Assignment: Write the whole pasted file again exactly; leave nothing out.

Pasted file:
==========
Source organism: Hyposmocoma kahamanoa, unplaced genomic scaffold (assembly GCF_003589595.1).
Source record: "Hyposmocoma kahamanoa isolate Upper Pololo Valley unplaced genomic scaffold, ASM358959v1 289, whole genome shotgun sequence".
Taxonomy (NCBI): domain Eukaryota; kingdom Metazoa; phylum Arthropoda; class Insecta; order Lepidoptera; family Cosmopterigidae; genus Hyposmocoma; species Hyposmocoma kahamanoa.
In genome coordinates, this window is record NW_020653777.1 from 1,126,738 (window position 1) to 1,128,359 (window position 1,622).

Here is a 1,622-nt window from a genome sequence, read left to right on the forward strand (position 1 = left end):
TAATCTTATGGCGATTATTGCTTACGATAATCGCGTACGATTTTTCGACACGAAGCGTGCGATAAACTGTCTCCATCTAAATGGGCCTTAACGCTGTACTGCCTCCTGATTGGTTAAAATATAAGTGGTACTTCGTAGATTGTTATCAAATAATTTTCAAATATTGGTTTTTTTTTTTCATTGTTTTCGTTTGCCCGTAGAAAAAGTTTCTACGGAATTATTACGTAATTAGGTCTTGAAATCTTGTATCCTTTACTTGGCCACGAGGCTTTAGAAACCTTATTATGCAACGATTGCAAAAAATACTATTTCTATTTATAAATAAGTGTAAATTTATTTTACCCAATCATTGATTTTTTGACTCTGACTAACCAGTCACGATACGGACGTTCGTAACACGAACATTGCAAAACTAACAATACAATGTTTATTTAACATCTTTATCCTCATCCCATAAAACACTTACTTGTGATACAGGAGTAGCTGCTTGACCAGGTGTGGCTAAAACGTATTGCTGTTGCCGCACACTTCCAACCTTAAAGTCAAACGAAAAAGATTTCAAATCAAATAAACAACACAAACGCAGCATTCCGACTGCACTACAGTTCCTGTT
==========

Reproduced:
Source organism: Hyposmocoma kahamanoa, unplaced genomic scaffold (assembly GCF_003589595.1).
Source record: "Hyposmocoma kahamanoa isolate Upper Pololo Valley unplaced genomic scaffold, ASM358959v1 289, whole genome shotgun sequence".
Taxonomy (NCBI): domain Eukaryota; kingdom Metazoa; phylum Arthropoda; class Insecta; order Lepidoptera; family Cosmopterigidae; genus Hyposmocoma; species Hyposmocoma kahamanoa.
In genome coordinates, this window is record NW_020653777.1 from 1,126,738 (window position 1) to 1,128,359 (window position 1,622).

Here is a 1,622-nt window from a genome sequence, read left to right on the forward strand (position 1 = left end):
TAATCTTATGGCGATTATTGCTTACGATAATCGCGTACGATTTTTCGACACGAAGCGTGCGATAAACTGTCTCCATCTAAATGGGCCTTAACGCTGTACTGCCTCCTGATTGGTTAAAATATAAGTGGTACTTCGTAGATTGTTATCAAATAATTTTCAAATATTGGTTTTTTTTTTTCATTGTTTTCGTTTGCCCGTAGAAAAAGTTTCTACGGAATTATTACGTAATTAGGTCTTGAAATCTTGTATCCTTTACTTGGCCACGAGGCTTTAGAAACCTTATTATGCAACGATTGCAAAAAATACTATTTCTATTTATAAATAAGTGTAAATTTATTTTACCCAATCATTGATTTTTTGACTCTGACTAACCAGTCACGATACGGACGTTCGTAACACGAACATTGCAAAACTAACAATACAATGTTTATTTAACATCTTTATCCTCATCCCATAAAACACTTACTTGTGATACAGGAGTAGCTGCTTGACCAGGTGTGGCTAAAACGTATTGCTGTTGCCGCACACTTCCAACCTTAAAGTCAAACGAAAAAGATTTCAAATCAAATAAACAACACAAACGCAGCATTCCGACTGCACTACAGTTCCTGTT